People Taking Ginseng Feel Less Tired, Worn Out
By Charlene Laino
WebMD Health News
Reviewed by Laura J. Martin, MD
Researchers studied 360 people with fatigue who had completed cancer treatment or were being treated for cancer. More than half had breast cancer.
Half took a placebo and the other half took capsules containing 2,000 milligrams of pure, ground, American ginseng root daily.
At the start of the study, everyone was asked to rate how fatigued they felt on a 100-point scale; the average score was about 55 points.
Four weeks into the study, there was not a big difference in scores between the two groups. But by eight weeks, fatigue scores improved by 20 points in the ginseng group vs. only 10 points in the placebo group.
"People taking ginseng reported feeling less pooped, worn out, and sluggish than those taking placebo," says researcher Debra Barton, PhD, of the Mayo Clinic Cancer Center in Rochester, Minn.
Ginseng appeared to be as safe as placebo, at least over the eight-week period, she tells WebMD.
Based on the findings, "I would recommend ginseng for patients with cancer-related fatigue," Barton says.
One caveat: Since supplements are not regulated like drugs by the government, you can't always be sure of the purity of a product. So make sure you buy from a reputable company whose labels you can trust, she says.
That's especially important with ginseng because it is sometimes processed using ethanol, which can give it estrogen-like properties that actually stimulate the growth of breast cancer cells, Barton says.
"The label should read that it is pure ground root of ginseng as opposed to an extraction," Barton says.
The findings were reported here at the American Society of Clinical Oncology meeting.
More Study Needed
Sriram Yennu MD, of the University of Texas M.D. Anderson Cancer Center in Houston, says further and longer study is still needed to confirm ginseng's safety for people with cancer.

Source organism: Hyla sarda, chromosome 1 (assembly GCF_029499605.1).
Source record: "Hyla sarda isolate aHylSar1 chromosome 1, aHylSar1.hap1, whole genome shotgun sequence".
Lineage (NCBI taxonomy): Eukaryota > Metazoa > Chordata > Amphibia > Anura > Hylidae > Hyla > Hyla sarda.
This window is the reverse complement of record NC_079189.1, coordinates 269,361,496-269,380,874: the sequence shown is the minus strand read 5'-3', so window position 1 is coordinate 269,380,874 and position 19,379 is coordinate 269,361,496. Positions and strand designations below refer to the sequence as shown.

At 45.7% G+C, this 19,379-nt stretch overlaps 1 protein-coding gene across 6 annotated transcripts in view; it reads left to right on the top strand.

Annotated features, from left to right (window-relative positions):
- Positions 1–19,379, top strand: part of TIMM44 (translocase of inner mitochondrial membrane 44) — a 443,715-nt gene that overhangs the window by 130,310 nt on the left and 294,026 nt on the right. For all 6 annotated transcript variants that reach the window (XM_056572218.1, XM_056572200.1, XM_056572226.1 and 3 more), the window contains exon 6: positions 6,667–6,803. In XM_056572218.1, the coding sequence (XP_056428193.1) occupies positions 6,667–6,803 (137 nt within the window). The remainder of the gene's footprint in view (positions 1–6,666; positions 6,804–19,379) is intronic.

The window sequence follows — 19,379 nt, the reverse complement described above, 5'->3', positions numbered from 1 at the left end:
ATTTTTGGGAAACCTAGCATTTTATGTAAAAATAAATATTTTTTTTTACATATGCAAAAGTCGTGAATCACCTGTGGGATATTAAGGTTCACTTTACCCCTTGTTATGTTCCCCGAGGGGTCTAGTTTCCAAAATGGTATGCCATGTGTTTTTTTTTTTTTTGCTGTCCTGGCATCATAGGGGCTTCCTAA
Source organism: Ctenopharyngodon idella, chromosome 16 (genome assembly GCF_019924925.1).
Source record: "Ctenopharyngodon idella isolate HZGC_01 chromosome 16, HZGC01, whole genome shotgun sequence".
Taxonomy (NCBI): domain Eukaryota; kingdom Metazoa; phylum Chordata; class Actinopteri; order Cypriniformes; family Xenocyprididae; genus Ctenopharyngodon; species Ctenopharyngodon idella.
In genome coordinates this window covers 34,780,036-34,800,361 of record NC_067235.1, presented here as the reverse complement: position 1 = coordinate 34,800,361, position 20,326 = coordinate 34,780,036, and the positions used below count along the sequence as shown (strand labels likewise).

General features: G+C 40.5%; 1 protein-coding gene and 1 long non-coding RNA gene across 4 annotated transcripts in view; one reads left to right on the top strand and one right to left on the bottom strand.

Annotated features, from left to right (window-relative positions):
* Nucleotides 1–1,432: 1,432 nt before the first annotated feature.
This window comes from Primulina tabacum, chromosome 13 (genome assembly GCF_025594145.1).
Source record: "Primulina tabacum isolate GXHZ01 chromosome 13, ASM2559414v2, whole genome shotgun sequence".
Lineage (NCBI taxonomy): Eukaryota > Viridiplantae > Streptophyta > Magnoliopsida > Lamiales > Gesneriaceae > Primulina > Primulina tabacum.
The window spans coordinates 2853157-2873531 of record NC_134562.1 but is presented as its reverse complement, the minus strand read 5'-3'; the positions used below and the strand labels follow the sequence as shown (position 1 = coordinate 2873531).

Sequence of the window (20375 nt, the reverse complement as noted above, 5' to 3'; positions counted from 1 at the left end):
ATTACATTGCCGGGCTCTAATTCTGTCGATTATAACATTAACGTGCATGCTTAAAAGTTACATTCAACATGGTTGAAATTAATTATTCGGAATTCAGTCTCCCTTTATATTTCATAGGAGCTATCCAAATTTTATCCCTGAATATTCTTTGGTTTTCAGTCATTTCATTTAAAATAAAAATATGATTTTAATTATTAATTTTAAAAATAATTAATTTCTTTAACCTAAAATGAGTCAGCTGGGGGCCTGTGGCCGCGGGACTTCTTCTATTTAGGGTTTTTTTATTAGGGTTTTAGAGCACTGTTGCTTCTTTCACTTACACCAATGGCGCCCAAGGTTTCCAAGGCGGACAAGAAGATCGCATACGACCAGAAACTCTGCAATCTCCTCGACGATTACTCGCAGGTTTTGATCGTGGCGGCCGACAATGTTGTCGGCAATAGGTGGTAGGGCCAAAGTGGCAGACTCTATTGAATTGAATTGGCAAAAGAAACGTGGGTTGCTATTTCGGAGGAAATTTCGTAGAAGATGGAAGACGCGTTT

"We can tell patients it is safe to use for eight weeks and may benefit. But no one should self-prescribe [the herbal supplement] at this point," he tells WebMD.
Still, the findings are "exciting because there are no or limited choices" for treating cancer-related fatigue, Yennu says.
Exercise is the only intervention that has been shown to help relieve the fatigue, Barton says. "But people with cancer often don't have the energy to exercise," she points out.
Yennu estimates that about 80% of people with cancer take some form of complementary medicine, and says that ginseng is among the more popular supplements.
In traditional Chinese medicine, ginseng is seen as a natural energy-booster that "helps the body deal with physical stress and balance things out," Barton says.
Experiments in the lab and in animals suggest it works as an anti-inflammatory or by controlling levels of stress hormones that the body makes when under physical or psychological stress, she says.
The new study builds on previous work at the Mayo Clinic that showed that about one-fourth of people with cancer-related fatigue said they felt "moderately better" or "much better" after taking 1,000-milligram or 2,000-milligram ginseng tablets, compared with 10% taking placebo pills.
People in the current study took the 2,000 milligrams of ground Wisconsin ginseng root as two capsules separately before noon. Barton plans to test higher doses for relieving fatigue even more quickly.
The most common side effects over eight weeks of treatment were nausea, experienced by 5% of people taking ginseng and 4% on placebo group. About 4% on ginseng reported loose stool vs. 3% on placebo.
Serious side effects that typically require hospitalization affected similar numbers of people in both groups: 8% on ginseng and 6% on placebo, a difference so small it could be due to chance. Serious side effects included dizziness and low blood cell counts.
Barton says a month-supply of 2,000-milligram capsules costs about $30.
Len Lichtenfeld, MD, deputy chief medical officer of the American Cancer Society, cautions that anyone with cancer taking any type of supplements should be sure to tell their doctors.
"Some can interfere with the cancer treatment," Lichtenfeld says.
These findings were presented at a medical conference. They should be considered preliminary as they have not yet undergone the "peer review" process, in which outside experts scrutinize the data prior to publication in a medical journal.
SOURCES: 48th Annual Meeting of the American Society of Clinical Oncology, Chicago, June 1-5, 2012. Debra Barton, PhD, Mayo Clinic Cancer Center, Rochester, Minn. Sriram Yennu MD, University of Texas M.D. Anderson Cancer Center, Houston. Len Lichtenfeld, MD, deputy chief medical officer, American Cancer Society, Atlanta.
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